Small Sided Games
Small sided games play a big role in today's trainings, doesn't matter if we are talking about youth soccer or Professional soccer. The question is why is SSG so important in the modern game? Easy, it provides all the lessons the game teaches you in a smaller space. For example, player movement without the ball. Where can you be to influence the game the most without the ball, or defensively when your opponents have the ball. The beautiful thing about SSG is that you don't need to correct the player regarding his movement because he will realize that himself in a smaller space. He will have more chances for success and failure then correct it in a shorter period of time. When players play on a regulation size pitch, the game slows down and takes too long to replicate scenarios for key attacking and defending moments.
There are 5 big reasons why small sided games are so important.
By reducing the size of the pitch, we immediately improve players game situational intelligence and their vision in SSG. When the pitch is reduced players have to be much sharper with their technical skills and abilities on the ball to solve problems. This also allows players to get much more direct touches on the ball to become more comfortable playing at high speed.
Tactically SSG allows players to learn good team tactics in how you break teams down to how you defensively solve problems. When the game opens up to a bigger size pitch, players will see some scenarios much better and faster. When the pitch is small, players don't have much time to deliver a crucial pass to open up the defense and vic versa when you lose possession defenders have to quickly solve defensive problems by closing down the ball and spaces. Tactically understanding how your team likes to go forward to how they defend in different parts of the field is very important in training. SSG paints those pictures countless amounts of times.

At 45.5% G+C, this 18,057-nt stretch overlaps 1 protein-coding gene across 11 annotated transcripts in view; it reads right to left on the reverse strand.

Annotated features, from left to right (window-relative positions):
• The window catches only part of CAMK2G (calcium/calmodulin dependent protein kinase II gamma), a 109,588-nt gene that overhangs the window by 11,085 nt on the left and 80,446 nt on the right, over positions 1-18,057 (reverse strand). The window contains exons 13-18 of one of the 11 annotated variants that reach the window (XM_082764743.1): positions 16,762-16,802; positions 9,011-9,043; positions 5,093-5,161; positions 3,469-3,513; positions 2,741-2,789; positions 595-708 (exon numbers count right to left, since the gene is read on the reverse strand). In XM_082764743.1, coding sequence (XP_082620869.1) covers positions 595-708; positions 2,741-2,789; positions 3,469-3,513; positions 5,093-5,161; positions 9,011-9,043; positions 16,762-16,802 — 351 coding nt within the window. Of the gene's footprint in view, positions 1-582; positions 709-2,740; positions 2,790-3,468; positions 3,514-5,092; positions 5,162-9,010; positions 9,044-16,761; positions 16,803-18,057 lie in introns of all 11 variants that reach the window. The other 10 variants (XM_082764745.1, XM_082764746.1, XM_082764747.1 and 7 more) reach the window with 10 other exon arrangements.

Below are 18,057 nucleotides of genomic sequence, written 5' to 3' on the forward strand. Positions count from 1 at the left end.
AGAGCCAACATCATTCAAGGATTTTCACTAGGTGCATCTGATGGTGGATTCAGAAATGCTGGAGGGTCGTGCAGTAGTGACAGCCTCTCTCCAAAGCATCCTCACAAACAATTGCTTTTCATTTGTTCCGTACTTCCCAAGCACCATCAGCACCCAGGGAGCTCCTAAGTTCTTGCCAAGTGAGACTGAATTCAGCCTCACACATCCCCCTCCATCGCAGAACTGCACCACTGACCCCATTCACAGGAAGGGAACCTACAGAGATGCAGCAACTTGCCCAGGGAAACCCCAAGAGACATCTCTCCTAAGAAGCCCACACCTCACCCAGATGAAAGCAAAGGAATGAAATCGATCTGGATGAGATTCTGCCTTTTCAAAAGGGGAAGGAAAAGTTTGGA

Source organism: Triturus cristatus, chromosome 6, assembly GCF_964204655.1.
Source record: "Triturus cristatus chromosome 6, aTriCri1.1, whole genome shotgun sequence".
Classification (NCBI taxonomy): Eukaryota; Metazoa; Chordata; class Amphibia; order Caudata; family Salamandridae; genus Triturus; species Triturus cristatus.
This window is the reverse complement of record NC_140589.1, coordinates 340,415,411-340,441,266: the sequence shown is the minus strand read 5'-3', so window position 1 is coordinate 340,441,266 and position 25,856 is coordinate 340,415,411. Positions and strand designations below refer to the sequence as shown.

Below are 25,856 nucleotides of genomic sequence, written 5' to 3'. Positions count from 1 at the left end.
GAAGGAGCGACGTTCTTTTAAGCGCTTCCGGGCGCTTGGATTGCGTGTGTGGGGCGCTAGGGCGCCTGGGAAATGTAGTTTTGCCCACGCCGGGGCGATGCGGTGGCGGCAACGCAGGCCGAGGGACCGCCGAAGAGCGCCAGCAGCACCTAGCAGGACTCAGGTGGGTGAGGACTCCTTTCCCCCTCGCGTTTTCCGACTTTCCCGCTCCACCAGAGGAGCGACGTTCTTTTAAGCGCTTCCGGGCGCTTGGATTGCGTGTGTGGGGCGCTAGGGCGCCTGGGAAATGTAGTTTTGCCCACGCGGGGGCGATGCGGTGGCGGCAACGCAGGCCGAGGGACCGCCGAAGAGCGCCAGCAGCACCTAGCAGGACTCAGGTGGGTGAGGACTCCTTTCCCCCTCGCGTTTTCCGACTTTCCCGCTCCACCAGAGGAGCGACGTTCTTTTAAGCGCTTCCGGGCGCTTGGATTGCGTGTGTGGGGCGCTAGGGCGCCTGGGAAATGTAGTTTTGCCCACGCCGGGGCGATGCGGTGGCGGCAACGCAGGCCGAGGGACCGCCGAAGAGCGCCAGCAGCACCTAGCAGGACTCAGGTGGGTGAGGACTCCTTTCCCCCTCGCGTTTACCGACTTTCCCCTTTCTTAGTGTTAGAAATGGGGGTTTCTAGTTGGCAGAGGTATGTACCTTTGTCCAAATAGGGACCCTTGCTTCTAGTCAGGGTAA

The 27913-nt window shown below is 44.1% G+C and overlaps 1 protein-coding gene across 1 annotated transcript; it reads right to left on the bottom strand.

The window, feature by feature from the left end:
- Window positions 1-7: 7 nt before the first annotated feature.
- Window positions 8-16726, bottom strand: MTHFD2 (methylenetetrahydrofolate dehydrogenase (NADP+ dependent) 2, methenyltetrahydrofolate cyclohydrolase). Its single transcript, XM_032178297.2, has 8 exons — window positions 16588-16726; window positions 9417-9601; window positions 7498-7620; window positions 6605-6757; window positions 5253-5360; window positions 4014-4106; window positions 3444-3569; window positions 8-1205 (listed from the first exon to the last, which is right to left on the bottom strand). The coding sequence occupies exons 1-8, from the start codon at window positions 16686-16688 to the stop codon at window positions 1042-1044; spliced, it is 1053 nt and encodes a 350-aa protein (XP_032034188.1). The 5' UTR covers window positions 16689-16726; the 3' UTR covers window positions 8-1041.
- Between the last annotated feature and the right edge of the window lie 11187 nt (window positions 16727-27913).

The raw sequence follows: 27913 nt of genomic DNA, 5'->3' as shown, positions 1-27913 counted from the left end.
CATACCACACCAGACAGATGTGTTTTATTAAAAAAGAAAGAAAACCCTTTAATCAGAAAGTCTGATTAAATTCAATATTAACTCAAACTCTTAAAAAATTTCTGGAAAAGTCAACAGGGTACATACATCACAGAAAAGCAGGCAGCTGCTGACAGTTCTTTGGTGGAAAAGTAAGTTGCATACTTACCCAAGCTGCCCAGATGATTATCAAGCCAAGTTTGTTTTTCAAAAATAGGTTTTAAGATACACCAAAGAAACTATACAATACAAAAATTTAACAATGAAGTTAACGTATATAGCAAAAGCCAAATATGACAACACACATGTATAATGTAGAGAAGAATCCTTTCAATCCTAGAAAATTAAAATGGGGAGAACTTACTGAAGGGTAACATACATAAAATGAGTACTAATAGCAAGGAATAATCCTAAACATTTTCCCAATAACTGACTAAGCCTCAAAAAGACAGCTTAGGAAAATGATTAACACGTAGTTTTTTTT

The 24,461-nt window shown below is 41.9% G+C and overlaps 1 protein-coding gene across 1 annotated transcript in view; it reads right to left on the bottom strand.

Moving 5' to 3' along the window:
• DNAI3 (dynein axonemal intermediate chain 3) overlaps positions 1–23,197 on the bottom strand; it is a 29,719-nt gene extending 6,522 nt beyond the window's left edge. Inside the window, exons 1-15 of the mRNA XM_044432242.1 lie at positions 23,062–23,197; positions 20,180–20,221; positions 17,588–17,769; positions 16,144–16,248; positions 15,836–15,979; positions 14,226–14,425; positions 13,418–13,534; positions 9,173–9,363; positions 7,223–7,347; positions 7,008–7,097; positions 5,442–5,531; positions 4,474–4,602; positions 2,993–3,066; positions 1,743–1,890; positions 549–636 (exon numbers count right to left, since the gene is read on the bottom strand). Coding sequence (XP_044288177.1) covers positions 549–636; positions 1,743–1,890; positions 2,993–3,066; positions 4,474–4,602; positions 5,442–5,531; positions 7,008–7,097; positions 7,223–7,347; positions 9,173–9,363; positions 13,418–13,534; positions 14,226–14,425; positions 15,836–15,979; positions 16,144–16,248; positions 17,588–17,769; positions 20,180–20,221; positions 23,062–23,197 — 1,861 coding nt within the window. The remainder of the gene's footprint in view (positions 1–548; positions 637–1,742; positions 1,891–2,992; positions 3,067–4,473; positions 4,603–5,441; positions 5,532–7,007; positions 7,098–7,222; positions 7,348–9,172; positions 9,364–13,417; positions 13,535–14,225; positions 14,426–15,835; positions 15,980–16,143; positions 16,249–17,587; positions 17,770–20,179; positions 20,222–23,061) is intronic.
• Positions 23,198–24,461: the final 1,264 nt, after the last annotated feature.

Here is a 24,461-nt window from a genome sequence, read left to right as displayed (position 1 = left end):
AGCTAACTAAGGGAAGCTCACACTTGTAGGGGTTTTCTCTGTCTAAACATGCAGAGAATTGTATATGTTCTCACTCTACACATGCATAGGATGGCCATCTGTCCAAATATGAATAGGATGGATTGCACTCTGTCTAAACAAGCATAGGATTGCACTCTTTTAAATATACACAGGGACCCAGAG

SSG builds players in game intelligence in all aspects of the game. The game speeds up and players aren't allowed as much time on the ball. This increases reaction times in changing direction and ideas of how to unlock the game. When the game is moved back to a bigger pitch the same principles are applied but players have more time to make the same decisions just on a bigger pitch.
When you see a midfielder or a defender play a great through ball I call that vision. Vision gets developed on SSG when a player is getting the maximum amount of repetition finding the best pass to unlock the game. Defensively that same vision applies by seeing a play develop and reading the next pass by intercepting it. SSG are great at creating these situations over and over again and challenging a player to make the right play or be punished by conceding a goal.
SSG is amazing for building fitness. There is no time to ball watch and take a break. There is always a correct position to be in offensively to create a chance or defensively when a play has broken down. The constant shuttling back and forth will give any player a great base in his fitness to roll into regulation size pitch.
SSG was my favorite part of training. It was were you get to see what you and your teammates are made of. Many times this was where the coach made his first impressions of players. I knew this and made sure I was always locked in and ready for the fight. It literally was a fight most of the time until the game is over. Unfortunately many players would get hurt in SSG because the increased risk of injury by the increased about of times players get tackled. This was where I gained my toughness and grit to compete. I took these lessons I learned into my game and applied them.